Instead, you'll typically want to utilize loaded drop sets with single-joint accessory exercises, such as the biceps curl, triceps extension, lateral fly, hamstring curl, and leg extension, says Su. During these types of movements, "you can push to that failure point with minimal form break down and it will be generally pretty safe — you're not going to aggressively injure yourself if your form breaks down a little bit," adds Ribble.
You can also make your loaded drop sets safer by performing multi-joint exercises on machines. During a seated leg press, for instance, there isn’t any weight loaded on your spine, and once your legs reach the point of failure, you can simply pull up the safety latch to lock in the weights and end your set, says Ribble. “If you’re doing exercises on the machine, you’re set into your range of motion, and you can probably take that to true failure without putting yourself in too much of harm’s way as far as form breakdown,” adds Su.
Even if you haven't reached your point of muscular failure and you feel strong enough to tackle another rep, you should end your set if your form has fallen to the wayside, says Ribble. "As you get closer to that failure point, your body is going to have a really hard time maintaining good form and technique," she explains. "Once that form starts to get sketchy, call it." Continue powering through reps, and you could up your risk of injury.
Since training to failure is particularly taxing on the body and requires a big chunk of time to recover from, don't do drop sets for every exercise in your workout, says Ribble. Instead, she recommends choosing just one or two exercises with which you'll use the technique and placing them at the end of your lifting sessions. "I would not do a leg extension drop set before a barbell back squat because then my muscles will be totally worn out," she says. "If I were to try to do back squats, I wouldn't be able to perform as well or lift as much weight because my quads have been completely exhausted, or my form would be very questionable for the same reason."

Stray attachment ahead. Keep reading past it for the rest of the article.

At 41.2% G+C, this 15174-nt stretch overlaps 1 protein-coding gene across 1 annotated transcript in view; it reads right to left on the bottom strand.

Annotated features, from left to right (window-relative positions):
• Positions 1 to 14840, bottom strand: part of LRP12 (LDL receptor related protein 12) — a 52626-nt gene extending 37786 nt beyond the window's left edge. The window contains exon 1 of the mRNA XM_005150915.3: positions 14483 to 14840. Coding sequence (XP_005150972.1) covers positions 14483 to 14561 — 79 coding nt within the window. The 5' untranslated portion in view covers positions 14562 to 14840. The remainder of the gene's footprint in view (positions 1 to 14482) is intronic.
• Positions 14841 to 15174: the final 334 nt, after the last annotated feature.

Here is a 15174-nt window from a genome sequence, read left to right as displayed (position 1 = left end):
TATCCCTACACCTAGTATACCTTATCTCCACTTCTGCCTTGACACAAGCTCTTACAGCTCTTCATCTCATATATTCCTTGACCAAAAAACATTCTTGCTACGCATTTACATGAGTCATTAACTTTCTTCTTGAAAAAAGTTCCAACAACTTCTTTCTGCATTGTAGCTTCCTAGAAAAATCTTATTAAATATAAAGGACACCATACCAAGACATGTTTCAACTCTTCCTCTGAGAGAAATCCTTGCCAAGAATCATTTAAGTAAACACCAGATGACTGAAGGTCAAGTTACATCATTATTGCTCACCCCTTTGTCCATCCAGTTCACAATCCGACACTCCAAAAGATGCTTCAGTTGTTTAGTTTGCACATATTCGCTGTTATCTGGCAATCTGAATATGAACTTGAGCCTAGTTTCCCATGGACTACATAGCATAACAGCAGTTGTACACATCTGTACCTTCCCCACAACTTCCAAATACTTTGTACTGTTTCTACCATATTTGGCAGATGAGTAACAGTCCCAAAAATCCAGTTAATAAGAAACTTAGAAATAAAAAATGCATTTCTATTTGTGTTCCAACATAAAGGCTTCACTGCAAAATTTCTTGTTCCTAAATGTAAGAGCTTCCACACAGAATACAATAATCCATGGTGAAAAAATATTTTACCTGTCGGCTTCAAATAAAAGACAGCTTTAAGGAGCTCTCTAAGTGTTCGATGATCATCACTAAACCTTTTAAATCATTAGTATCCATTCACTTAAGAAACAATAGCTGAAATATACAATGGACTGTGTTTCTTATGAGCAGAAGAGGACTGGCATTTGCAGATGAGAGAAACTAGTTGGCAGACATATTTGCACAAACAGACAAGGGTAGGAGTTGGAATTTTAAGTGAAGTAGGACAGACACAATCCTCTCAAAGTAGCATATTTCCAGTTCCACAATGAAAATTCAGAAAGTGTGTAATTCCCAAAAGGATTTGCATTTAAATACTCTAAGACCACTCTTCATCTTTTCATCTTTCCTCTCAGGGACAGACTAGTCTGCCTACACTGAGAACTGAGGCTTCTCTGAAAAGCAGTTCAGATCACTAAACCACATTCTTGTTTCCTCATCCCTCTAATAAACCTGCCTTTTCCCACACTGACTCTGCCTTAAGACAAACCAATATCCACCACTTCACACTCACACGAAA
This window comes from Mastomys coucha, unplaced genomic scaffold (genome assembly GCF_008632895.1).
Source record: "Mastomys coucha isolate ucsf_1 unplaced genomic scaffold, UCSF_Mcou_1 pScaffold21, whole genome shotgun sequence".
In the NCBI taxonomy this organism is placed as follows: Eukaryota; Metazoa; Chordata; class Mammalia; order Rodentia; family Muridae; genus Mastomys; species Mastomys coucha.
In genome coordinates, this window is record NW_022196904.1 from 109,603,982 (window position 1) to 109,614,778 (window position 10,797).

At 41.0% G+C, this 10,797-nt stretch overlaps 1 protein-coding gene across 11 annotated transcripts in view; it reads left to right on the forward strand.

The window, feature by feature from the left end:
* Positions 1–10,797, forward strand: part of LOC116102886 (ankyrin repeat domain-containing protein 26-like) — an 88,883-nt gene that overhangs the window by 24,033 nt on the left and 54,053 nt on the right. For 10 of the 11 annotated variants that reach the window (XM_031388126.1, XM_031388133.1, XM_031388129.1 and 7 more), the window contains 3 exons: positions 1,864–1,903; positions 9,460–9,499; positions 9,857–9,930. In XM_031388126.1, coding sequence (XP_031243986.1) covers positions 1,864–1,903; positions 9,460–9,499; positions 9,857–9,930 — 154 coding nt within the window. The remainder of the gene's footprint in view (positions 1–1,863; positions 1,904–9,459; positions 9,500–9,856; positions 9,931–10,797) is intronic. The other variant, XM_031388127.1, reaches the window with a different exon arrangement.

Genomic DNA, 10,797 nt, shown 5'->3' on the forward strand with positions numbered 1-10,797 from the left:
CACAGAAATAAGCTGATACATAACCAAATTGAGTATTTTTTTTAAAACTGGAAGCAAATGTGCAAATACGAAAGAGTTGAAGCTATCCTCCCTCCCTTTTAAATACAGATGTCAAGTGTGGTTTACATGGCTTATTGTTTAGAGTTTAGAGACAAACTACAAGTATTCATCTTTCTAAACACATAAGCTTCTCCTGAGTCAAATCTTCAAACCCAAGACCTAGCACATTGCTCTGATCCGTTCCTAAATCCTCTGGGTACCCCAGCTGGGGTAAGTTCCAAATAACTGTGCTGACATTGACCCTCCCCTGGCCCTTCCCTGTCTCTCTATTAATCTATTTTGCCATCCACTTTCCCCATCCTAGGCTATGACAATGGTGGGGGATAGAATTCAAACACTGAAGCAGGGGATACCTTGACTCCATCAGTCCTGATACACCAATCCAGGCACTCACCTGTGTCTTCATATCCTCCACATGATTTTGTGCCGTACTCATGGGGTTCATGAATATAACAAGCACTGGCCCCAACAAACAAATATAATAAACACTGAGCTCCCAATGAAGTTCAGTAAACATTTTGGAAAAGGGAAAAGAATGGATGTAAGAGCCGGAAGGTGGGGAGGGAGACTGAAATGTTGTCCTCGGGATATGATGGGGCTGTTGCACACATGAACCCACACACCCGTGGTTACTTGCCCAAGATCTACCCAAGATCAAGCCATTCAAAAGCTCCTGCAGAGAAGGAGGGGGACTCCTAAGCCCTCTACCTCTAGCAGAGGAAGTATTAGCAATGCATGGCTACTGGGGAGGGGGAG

How many times a week you can do drop sets all depends on the intensity and volume of your training regimen and how well you're recovering, says Su. Generally speaking, though, Ribble suggests trying them two or three times a week and taking note of how your body is reacting to them. "If you find you're responding well and you like them, you can add them in, but the recovery toll is very high for this type of training, so you may want to limit it to a special-occasion technique," she says.
In order to score the muscle gains you’re training for, you’ll need to prioritize recovery, says Su. “With the goal of building muscle, what you do in the gym is definitely going to be a huge contributor to what you can [achieve], but don’t neglect the little things like sleeping [enough] and getting adequate calories,” she says. “You can only make the number of gains that your body can recover from. So if you’re going to add in drop sets, great, but always go back to the basics of recovery.”